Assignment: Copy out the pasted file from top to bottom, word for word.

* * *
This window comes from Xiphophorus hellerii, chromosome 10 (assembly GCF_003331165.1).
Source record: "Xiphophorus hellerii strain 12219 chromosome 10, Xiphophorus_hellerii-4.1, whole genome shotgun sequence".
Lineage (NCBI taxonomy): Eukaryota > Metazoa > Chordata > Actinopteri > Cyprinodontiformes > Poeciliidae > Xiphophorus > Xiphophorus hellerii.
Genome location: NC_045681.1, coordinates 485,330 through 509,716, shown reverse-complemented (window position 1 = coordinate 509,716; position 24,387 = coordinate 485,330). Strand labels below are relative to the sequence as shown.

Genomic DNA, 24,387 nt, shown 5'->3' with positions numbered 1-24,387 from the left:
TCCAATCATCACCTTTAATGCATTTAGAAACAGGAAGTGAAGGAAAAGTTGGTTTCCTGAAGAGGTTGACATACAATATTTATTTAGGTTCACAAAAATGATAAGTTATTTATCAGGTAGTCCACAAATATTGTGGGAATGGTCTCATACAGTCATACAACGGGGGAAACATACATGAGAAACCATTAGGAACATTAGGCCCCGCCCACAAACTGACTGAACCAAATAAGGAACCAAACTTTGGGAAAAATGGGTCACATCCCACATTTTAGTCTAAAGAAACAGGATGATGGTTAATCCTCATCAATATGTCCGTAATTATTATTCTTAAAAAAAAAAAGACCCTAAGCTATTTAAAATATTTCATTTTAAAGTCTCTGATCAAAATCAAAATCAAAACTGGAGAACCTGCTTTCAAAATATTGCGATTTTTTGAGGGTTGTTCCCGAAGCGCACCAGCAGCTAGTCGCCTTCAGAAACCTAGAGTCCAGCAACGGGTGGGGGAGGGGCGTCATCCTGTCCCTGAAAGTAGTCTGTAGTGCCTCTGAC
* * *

This window comes from Xiphophorus hellerii, chromosome 10 (assembly GCF_003331165.1).
Source record: "Xiphophorus hellerii strain 12219 chromosome 10, Xiphophorus_hellerii-4.1, whole genome shotgun sequence".
Lineage (NCBI taxonomy): Eukaryota > Metazoa > Chordata > Actinopteri > Cyprinodontiformes > Poeciliidae > Xiphophorus > Xiphophorus hellerii.
Genome location: NC_045681.1, coordinates 485,330 through 509,716, shown reverse-complemented (window position 1 = coordinate 509,716; position 24,387 = coordinate 485,330). Strand labels below are relative to the sequence as shown.

Genomic DNA, 24,387 nt, shown 5'->3' with positions numbered 1-24,387 from the left:
TCCAATCATCACCTTTAATGCATTTAGAAACAGGAAGTGAAGGAAAAGTTGGTTTCCTGAAGAGGTTGACATACAATATTTATTTAGGTTCACAAAAATGATAAGTTATTTATCAGGTAGTCCACAAATATTGTGGGAATGGTCTCATACAGTCATACAACGGGGGAAACATACATGAGAAACCATTAGGAACATTAGGCCCCGCCCACAAACTGACTGAACCAAATAAGGAACCAAACTTTGGGAAAAATGGGTCACATCCCACATTTTAGTCTAAAGAAACAGGATGATGGTTAATCCTCATCAATATGTCCGTAATTATTATTCTTAAAAAAAAAAAGACCCTAAGCTATTTAAAATATTTCATTTTAAAGTCTCTGATCAAAATCAAAATCAAAACTGGAGAACCTGCTTTCAAAATATTGCGATTTTTTGAGGGTTGTTCCCGAAGCGCACCAGCAGCTAGTCGCCTTCAGAAACCTAGAGTCCAGCAACGGGTGGGGGAGGGGCGTCATCCTGTCCCTGAAAGTAGTCTGTAGTGCCTCTGAC